Former Liberian president Ellen Johnson Sirleaf has become the first woman to win a coveted $5m prize for African leadership.
Sirleaf won the Mo Ibrahim Prize for Achievement in African Leadership on Monday in recognition for her efforts to rebuild her country following two civil wars.
"Ellen Johnson Sirleaf took the helm of Liberia when it was completely destroyed by civil war and led a process of reconciliation that focussed on building a nation and its democratic institutions," Salim Ahmed Salim, chair of the Mo Ibrahim Foundation's prize committee, said.
"Throughout her two terms in office, she worked tirelessly on behalf of the people of Liberia," he added.
"Such a journey cannot be without some shortcomings and, today, Liberia continues to face many challenges. Nevertheless, during her twelve years in office, Ellen Johnson Sirleaf laid the foundations on which Liberia can now build."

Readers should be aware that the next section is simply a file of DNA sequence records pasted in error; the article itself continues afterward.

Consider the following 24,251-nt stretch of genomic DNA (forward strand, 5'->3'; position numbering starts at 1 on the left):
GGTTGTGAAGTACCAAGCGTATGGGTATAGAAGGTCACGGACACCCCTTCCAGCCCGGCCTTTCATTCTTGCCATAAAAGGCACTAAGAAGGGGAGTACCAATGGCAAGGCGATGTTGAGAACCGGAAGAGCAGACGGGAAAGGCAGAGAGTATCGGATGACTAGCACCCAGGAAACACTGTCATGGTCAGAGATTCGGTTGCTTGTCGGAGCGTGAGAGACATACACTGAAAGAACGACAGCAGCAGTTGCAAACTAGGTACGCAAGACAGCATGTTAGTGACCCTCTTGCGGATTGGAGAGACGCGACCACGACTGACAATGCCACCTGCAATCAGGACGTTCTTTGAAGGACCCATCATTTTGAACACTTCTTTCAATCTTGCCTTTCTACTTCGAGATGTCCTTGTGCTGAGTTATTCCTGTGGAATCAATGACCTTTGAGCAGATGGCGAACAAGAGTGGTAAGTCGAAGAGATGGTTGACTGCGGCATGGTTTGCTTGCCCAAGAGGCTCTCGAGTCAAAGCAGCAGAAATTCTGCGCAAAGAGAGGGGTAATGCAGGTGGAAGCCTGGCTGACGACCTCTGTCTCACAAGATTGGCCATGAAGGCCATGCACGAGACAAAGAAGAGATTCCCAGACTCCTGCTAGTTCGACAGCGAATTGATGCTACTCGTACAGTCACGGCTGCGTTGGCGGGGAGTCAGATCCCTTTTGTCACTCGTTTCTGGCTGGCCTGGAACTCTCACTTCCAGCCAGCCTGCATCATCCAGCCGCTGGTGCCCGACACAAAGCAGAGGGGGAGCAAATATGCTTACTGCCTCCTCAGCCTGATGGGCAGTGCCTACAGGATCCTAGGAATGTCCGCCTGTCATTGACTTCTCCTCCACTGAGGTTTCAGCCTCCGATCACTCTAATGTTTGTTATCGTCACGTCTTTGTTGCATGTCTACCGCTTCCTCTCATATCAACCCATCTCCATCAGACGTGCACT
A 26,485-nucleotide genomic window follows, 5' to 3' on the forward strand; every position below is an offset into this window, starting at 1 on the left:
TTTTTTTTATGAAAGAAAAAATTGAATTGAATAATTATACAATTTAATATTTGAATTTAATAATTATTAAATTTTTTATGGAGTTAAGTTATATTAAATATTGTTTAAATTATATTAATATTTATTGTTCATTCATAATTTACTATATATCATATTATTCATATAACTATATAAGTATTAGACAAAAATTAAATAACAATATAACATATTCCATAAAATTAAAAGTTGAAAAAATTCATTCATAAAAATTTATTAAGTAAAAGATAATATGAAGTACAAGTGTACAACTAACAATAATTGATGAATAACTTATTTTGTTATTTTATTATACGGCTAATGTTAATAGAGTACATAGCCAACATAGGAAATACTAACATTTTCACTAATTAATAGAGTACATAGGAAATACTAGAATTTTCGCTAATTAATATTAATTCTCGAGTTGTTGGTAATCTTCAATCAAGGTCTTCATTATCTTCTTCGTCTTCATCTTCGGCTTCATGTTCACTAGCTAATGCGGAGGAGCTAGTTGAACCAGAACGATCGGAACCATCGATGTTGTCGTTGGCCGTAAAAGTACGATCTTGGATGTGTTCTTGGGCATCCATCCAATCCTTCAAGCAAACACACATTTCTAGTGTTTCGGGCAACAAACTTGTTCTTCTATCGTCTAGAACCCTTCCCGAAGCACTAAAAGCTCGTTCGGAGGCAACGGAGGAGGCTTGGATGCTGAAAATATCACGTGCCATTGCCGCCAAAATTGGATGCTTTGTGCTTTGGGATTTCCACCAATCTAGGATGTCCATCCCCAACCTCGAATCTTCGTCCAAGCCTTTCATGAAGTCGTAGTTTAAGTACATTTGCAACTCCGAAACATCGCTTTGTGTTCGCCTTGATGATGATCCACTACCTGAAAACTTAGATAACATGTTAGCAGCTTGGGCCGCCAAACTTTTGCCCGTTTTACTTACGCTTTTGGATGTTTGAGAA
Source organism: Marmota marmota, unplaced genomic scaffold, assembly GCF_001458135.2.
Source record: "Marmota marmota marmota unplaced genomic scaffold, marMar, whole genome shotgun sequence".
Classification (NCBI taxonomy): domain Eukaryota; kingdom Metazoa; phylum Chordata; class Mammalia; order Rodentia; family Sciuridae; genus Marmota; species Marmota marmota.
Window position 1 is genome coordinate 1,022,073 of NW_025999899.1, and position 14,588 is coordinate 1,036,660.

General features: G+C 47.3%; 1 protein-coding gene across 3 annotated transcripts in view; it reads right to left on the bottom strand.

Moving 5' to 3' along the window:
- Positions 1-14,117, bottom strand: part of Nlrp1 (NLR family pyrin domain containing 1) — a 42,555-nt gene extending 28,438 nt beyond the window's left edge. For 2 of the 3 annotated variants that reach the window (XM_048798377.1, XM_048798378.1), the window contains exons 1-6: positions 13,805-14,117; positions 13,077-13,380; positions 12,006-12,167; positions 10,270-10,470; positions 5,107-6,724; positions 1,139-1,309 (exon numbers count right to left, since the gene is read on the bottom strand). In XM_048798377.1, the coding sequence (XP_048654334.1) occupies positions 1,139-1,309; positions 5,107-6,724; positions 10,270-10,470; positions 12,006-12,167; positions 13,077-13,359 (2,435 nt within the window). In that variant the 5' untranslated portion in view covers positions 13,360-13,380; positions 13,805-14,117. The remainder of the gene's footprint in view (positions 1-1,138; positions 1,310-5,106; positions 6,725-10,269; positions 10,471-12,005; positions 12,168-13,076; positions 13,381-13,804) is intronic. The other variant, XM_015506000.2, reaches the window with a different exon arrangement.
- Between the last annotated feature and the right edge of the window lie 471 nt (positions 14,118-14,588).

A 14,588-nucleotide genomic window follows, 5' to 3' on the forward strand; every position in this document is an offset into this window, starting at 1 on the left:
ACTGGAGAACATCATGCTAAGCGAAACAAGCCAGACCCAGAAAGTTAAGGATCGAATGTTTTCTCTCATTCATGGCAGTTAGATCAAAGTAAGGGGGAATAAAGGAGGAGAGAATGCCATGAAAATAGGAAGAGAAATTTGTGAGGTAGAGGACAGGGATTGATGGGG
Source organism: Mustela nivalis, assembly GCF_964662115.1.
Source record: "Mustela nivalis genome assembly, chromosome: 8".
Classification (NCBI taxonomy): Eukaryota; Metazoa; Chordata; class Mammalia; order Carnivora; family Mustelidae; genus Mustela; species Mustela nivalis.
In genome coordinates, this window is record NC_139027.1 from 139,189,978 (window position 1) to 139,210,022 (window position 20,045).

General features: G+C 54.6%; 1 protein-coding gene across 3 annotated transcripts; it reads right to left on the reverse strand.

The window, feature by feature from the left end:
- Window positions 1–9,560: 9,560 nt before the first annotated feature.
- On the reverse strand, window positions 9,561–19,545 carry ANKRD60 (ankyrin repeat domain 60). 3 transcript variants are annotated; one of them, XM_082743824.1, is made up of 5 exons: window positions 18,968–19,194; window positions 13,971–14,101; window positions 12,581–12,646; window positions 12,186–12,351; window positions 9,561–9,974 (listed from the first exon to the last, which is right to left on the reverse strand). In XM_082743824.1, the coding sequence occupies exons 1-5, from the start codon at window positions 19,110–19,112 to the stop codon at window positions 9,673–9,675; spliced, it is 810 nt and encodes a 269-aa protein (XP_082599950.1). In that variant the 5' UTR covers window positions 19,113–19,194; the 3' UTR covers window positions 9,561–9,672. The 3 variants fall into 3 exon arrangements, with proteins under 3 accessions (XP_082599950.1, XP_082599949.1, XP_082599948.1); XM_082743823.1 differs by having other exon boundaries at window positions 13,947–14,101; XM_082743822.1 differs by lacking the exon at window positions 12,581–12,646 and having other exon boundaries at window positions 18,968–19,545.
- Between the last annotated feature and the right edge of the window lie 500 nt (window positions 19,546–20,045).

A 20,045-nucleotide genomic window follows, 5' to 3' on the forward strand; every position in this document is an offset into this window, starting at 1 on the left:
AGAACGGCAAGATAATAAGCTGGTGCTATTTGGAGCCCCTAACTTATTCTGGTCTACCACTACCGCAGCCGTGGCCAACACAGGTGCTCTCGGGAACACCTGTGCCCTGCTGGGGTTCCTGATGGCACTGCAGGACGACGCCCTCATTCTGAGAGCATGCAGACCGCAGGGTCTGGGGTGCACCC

Sirleaf left office last month, handing power over to George Weah, the former Chelsea and PSG footballer turned politician. She served two terms.
The prize was founded by Sudanese telecommunication billionaire Mohammed Ibrahim and the winner receives $5m over 10 years and $200,000 annually for the rest of their lives.
Previous winners include former Namibian President Hifikepunye Pohamba (2014), former Cape Verde President Pedro Pires (2011), former Bostwana President Festus Mogae (2008), and former Mozambique President Joaquim Chissano (2007).
Nelson Mandela became an honorary recipient of the award in 2007.
Candidates for the prize are all former African executive heads of state or government who have left office during the last three calendar years, having been democratically elected and served their constitutionally mandated term.
In some years the award, which was launched in 2006, has not been awarded as no candidate was considered qualified enough.
Sirleaf is a 2011 Nobel Peace Prize winner and Africa's first elected woman president.